On New Me, Same Us, the group pull in more acoustic instrumentation, without abandoning their intoxicating brand of alternative club-ready music.
"I feel like music tells me what I’m feeling before I know how I’m feeling."
Anyone looking to stave off more political gloom for 2020 need look no further than TSHA’s melodic, escapist electronic music.
Celebrated sets at Berghain and his old teenage haunt, Fabric in 2019, foretell exciting things ahead.
"The key message is that you have to embrace the light and the darkness within you. It’s how it is with superheroes, goddesses, influential people."
If their last record, the dreamy, crepuscular U.F.O.F., isn’t already primed for your end-of-year list, then its decidedly earthier companion, Two Hands will surely take its place.
The Australian—deep breath—drum teacher-turned-multi-instrumentalist-bedroom producer has since released a host of brilliantly zestful singles.
Any Human Friend is a thick quilt of refreshingly varied sounds knotted by tumultuous turns of love, lust and fragility. Keep subverting, Marika.
On Keepsake, the Brisbane artist retains the twinkling tones of her near-faultless Sugar & Spice EP but at points quarries deeper for trudging beats and lurching guitars.
Phantom Forest is her most sonically taut yet – one for listeners seeking evened plains – a concept record about humanity’s disregard for nature that’s set to a crisp, synth-pop soundtrack.
There’s risk of not delivering when the time comes – but Sigrid's outdone herself.
Now, with Annie Hockeysmith continuing without guitarist Georgie, she’s produced an EP that keeps experimentation alive but introduces flushes of pop.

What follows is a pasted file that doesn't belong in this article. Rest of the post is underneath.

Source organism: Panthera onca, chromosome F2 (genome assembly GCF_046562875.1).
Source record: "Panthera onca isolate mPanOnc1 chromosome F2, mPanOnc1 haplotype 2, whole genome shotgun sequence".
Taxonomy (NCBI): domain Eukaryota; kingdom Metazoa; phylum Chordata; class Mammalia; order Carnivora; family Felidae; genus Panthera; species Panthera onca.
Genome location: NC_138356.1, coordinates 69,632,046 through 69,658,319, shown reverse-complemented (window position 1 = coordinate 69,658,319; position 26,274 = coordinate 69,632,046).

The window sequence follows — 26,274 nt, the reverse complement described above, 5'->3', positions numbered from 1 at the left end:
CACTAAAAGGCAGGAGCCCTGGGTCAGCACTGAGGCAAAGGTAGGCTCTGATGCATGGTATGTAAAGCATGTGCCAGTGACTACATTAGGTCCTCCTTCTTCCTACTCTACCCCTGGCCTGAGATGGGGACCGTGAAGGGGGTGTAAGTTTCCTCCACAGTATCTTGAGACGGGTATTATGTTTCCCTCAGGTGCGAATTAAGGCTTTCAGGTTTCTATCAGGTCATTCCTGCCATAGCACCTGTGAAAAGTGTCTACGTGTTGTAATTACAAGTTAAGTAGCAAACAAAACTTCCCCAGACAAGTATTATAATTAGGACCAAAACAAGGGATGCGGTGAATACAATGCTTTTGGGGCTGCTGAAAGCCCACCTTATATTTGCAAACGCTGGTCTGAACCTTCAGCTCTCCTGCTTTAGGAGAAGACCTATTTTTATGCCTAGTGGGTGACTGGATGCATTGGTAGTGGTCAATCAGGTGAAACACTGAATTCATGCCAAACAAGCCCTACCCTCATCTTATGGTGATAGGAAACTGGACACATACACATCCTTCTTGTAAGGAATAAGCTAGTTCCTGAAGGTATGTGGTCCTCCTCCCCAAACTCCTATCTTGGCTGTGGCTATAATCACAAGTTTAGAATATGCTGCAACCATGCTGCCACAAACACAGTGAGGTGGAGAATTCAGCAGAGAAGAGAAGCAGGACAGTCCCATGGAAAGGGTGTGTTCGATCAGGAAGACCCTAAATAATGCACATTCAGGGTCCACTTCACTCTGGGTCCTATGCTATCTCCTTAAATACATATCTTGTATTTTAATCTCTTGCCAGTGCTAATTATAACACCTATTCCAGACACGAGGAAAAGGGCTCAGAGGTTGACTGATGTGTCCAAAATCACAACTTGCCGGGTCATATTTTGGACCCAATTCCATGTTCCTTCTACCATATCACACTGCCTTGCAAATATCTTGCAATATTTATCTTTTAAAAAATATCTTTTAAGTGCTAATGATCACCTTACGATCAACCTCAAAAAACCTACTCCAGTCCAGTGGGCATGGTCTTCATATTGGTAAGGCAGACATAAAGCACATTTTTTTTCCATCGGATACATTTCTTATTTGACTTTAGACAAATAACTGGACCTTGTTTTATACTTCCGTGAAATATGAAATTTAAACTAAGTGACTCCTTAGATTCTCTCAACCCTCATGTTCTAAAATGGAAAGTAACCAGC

"I realised that that woman was someone I was never going to be: someone who I wasn’t raised to be..."
When Hockeysmith first came to our attention five years ago it was the project of two sisters making dark, experimental music in a caravan. But things went quiet after the release of their superb But Blood EP in 2014. We catch up with Annie Hockeysmith, who released Tears At My Age EP at the end of last month, to find out what happened – and what’s next.
Rogers has since welded rootsy sounds with propulsive electronics. The result is a debut album that's unmistakably pop but crafted using creative, natural sound...
Remind Me Tomorrow is a diverse collection of muscular songs that traverse nostalgia, depression, love, motherhood, and more with new-found confidence.
On Saturn, the east Londoner retains the hallmarks of her soulful 'wonky funk' but propels new sounds into orbit.
The final installment of the Montréal artist's Altogether Unaccompanied series is not so much a significant step up from Vol. I & Vol. II than it is a continuation of Deland's intricate, intimate songwriting.